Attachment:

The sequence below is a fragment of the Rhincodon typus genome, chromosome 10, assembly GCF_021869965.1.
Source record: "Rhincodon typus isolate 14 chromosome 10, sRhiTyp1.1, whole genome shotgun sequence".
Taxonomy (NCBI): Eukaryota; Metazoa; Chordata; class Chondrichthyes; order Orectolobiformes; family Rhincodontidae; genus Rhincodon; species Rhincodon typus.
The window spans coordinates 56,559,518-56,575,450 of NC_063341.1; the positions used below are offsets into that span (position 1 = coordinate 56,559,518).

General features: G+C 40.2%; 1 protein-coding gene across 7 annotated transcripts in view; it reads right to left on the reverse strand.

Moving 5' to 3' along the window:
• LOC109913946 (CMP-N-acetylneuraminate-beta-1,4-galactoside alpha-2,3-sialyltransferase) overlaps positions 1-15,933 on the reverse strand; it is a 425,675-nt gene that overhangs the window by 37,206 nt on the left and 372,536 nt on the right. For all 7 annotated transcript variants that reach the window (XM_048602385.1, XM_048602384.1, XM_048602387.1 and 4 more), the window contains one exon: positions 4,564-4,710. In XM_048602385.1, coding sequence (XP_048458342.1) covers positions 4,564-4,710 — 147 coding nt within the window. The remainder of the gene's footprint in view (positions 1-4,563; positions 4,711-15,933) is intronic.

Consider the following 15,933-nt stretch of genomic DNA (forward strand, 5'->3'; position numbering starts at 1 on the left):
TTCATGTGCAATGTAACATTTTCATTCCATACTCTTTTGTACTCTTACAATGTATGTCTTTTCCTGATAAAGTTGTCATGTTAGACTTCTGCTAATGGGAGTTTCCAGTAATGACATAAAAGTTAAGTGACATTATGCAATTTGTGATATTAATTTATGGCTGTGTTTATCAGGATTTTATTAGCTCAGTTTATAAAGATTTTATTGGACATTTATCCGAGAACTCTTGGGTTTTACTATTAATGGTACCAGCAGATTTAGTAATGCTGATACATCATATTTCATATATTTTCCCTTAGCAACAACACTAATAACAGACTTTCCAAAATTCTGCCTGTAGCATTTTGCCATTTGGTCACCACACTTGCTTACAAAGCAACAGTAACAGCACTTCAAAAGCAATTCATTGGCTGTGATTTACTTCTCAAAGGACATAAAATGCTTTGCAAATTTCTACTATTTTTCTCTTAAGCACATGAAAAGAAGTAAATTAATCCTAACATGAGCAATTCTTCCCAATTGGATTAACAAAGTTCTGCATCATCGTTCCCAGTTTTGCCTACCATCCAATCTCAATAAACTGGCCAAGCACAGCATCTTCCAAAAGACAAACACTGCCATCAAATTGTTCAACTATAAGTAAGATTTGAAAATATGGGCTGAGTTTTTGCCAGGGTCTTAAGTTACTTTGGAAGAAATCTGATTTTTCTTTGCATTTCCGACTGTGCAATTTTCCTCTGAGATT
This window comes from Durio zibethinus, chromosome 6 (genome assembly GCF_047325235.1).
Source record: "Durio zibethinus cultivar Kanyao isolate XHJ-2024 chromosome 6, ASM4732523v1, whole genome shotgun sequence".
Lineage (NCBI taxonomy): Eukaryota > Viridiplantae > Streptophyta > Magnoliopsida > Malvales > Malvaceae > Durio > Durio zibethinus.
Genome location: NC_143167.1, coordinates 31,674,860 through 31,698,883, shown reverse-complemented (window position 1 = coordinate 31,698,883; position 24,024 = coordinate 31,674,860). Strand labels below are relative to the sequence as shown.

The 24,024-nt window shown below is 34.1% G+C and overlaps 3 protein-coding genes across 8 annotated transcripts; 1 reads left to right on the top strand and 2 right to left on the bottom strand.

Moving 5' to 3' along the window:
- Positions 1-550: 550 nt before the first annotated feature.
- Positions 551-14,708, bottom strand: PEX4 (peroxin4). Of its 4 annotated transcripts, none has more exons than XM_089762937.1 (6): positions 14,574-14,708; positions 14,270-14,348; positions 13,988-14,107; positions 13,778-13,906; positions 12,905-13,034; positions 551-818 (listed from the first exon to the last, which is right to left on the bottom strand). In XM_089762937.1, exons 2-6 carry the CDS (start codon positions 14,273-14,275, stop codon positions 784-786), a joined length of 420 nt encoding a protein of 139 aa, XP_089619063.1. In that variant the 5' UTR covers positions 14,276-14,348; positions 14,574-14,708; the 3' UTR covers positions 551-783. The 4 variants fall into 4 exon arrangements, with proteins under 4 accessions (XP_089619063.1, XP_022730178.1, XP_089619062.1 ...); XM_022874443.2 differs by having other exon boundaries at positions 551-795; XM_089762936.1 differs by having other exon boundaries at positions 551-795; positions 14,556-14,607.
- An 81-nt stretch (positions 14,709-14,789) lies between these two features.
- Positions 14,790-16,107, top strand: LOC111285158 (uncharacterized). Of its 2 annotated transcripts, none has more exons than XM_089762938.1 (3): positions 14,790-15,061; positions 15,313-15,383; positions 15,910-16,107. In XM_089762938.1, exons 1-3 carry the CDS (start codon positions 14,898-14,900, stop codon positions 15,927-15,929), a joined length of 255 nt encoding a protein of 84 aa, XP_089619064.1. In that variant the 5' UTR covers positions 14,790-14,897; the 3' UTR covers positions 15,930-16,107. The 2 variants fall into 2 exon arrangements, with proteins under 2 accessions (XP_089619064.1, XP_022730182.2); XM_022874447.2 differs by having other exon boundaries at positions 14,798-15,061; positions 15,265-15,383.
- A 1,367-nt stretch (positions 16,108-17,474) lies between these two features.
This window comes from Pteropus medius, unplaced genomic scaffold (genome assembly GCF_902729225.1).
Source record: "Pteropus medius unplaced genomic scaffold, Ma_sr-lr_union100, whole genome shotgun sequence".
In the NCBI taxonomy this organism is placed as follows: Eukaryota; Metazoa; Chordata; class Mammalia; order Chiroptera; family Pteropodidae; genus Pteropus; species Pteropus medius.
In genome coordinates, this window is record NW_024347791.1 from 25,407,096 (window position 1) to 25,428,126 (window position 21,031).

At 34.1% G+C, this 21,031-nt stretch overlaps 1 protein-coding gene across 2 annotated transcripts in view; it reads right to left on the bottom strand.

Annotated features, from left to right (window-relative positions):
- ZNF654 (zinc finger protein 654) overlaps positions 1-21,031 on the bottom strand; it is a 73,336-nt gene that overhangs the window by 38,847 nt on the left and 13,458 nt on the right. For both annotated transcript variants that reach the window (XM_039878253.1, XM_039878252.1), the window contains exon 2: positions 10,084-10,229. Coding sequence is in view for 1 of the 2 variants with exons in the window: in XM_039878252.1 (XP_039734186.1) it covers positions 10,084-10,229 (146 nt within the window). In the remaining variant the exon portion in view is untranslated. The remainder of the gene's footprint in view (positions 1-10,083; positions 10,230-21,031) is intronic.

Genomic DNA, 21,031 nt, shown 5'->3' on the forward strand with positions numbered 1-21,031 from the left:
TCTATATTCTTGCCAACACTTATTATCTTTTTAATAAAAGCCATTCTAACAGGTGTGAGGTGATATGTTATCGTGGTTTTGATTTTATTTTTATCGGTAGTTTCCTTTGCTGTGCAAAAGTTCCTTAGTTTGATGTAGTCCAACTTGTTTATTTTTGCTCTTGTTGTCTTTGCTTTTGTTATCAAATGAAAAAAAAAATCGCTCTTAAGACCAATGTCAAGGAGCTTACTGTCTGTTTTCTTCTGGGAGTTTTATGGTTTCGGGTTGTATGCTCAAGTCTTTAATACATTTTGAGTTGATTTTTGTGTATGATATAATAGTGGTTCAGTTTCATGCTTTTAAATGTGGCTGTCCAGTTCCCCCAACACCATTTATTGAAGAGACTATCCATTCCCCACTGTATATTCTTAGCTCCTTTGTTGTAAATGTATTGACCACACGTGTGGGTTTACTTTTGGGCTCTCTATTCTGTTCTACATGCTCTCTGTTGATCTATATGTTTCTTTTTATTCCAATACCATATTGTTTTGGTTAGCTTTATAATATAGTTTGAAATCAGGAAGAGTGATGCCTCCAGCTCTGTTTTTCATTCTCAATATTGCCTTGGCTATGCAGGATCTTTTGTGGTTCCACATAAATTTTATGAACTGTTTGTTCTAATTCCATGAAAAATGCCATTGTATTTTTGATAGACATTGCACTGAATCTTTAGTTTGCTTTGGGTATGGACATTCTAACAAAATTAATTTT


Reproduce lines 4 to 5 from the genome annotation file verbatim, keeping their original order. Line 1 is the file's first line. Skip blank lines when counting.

The window spans coordinates 56,559,518-56,575,450 of NC_063341.1; the positions used below are offsets into that span (position 1 = coordinate 56,559,518).

General features: G+C 40.2%; 1 protein-coding gene across 7 annotated transcripts in view; it reads right to left on the reverse strand.